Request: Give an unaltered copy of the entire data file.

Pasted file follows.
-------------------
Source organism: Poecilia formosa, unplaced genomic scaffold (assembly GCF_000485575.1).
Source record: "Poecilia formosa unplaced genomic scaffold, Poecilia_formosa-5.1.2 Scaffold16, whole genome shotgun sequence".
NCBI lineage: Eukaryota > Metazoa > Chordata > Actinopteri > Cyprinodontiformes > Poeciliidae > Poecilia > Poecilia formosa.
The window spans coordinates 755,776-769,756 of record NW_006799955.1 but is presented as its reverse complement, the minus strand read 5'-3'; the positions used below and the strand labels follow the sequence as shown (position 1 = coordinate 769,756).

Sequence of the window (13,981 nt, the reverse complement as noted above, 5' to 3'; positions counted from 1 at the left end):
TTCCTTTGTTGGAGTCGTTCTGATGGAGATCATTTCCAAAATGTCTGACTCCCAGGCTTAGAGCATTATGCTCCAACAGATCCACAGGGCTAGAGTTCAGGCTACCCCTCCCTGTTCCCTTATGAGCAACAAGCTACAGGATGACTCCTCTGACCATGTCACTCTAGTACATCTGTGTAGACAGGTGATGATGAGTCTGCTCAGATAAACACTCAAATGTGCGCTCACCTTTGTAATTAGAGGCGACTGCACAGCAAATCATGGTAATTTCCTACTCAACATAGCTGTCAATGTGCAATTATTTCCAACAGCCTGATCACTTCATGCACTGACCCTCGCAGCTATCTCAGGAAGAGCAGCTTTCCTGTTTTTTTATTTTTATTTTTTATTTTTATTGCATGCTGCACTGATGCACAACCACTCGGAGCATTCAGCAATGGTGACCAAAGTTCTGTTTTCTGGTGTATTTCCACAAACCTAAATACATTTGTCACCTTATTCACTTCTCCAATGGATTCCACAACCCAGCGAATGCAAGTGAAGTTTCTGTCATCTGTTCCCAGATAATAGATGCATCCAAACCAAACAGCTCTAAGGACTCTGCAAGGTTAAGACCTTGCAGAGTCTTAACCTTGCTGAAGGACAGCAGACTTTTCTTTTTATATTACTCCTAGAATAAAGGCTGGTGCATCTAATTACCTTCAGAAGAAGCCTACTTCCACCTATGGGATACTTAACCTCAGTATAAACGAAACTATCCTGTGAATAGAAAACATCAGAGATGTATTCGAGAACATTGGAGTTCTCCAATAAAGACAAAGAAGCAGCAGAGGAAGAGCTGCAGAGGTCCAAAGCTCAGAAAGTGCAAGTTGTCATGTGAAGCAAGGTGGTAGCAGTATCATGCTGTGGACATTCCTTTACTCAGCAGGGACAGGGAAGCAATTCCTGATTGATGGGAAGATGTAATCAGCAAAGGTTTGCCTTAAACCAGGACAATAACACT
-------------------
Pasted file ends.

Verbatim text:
Source organism: Poecilia formosa, unplaced genomic scaffold (assembly GCF_000485575.1).
Source record: "Poecilia formosa unplaced genomic scaffold, Poecilia_formosa-5.1.2 Scaffold16, whole genome shotgun sequence".
NCBI lineage: Eukaryota > Metazoa > Chordata > Actinopteri > Cyprinodontiformes > Poeciliidae > Poecilia > Poecilia formosa.
The window spans coordinates 755,776-769,756 of record NW_006799955.1 but is presented as its reverse complement, the minus strand read 5'-3'; the positions used below and the strand labels follow the sequence as shown (position 1 = coordinate 769,756).

Sequence of the window (13,981 nt, the reverse complement as noted above, 5' to 3'; positions counted from 1 at the left end):
TTCCTTTGTTGGAGTCGTTCTGATGGAGATCATTTCCAAAATGTCTGACTCCCAGGCTTAGAGCATTATGCTCCAACAGATCCACAGGGCTAGAGTTCAGGCTACCCCTCCCTGTTCCCTTATGAGCAACAAGCTACAGGATGACTCCTCTGACCATGTCACTCTAGTACATCTGTGTAGACAGGTGATGATGAGTCTGCTCAGATAAACACTCAAATGTGCGCTCACCTTTGTAATTAGAGGCGACTGCACAGCAAATCATGGTAATTTCCTACTCAACATAGCTGTCAATGTGCAATTATTTCCAACAGCCTGATCACTTCATGCACTGACCCTCGCAGCTATCTCAGGAAGAGCAGCTTTCCTGTTTTTTTATTTTTATTTTTTATTTTTATTGCATGCTGCACTGATGCACAACCACTCGGAGCATTCAGCAATGGTGACCAAAGTTCTGTTTTCTGGTGTATTTCCACAAACCTAAATACATTTGTCACCTTATTCACTTCTCCAATGGATTCCACAACCCAGCGAATGCAAGTGAAGTTTCTGTCATCTGTTCCCAGATAATAGATGCATCCAAACCAAACAGCTCTAAGGACTCTGCAAGGTTAAGACCTTGCAGAGTCTTAACCTTGCTGAAGGACAGCAGACTTTTCTTTTTATATTACTCCTAGAATAAAGGCTGGTGCATCTAATTACCTTCAGAAGAAGCCTACTTCCACCTATGGGATACTTAACCTCAGTATAAACGAAACTATCCTGTGAATAGAAAACATCAGAGATGTATTCGAGAACATTGGAGTTCTCCAATAAAGACAAAGAAGCAGCAGAGGAAGAGCTGCAGAGGTCCAAAGCTCAGAAAGTGCAAGTTGTCATGTGAAGCAAGGTGGTAGCAGTATCATGCTGTGGACATTCCTTTACTCAGCAGGGACAGGGAAGCAATTCCTGATTGATGGGAAGATGTAATCAGCAAAGGTTTGCCTTAAACCAGGACAATAACACT